Share liquidity, participation, and growth of the Boston market for industrial equities, 1854-1897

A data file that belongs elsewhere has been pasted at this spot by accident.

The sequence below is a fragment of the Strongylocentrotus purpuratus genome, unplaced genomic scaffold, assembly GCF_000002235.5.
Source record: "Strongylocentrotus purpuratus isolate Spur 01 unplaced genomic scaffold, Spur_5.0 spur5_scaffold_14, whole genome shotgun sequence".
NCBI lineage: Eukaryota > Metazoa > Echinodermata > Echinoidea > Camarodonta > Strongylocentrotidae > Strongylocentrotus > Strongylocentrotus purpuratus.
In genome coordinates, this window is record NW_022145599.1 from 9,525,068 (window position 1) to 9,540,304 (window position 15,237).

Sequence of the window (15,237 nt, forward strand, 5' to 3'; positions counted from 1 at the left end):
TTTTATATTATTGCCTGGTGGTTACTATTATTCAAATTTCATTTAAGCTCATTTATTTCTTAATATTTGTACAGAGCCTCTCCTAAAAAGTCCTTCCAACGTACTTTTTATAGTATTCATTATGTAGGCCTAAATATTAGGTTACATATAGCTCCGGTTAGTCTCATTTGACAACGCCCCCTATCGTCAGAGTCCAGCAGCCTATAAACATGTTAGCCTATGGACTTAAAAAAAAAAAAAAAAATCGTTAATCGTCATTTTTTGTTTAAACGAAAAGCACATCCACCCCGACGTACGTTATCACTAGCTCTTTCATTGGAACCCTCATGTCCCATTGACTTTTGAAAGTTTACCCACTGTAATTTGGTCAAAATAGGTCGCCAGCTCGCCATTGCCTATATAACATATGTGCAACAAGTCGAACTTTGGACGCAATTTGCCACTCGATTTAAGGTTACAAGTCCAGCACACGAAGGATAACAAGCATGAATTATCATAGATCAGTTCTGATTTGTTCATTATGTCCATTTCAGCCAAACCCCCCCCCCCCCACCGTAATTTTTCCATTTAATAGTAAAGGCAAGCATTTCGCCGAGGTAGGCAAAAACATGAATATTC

Financial economists have long believed that the liquidity of shares affects the level of participation in equity markets and is thus central to their deepening. This study examines the growth in industrial share liquidity that occurred in Boston over the latter half of the 19th century. From primary sources hitherto unused for scholarly investigations, namely the running annual worksheets of securities price fluctuations that underlie broker Joseph Martin's volumes on the history of the Boston stock market, I construct broad-based indices of annual prices and returns for banking and industrial equities, as well as measures of real market capitalization. A series of vector autoregressive models then relate increases in liquidity, as measured by falling par values of industrial shares due to stock splits, write-downs and re-capitalizations, entries, and exits, to advances in prices and capitalizations among traded firms. The findings support the view that increases in participation were important for sustaining Boston as the nation's leading industrial market until finally overtaken by New York sometime around 1900.
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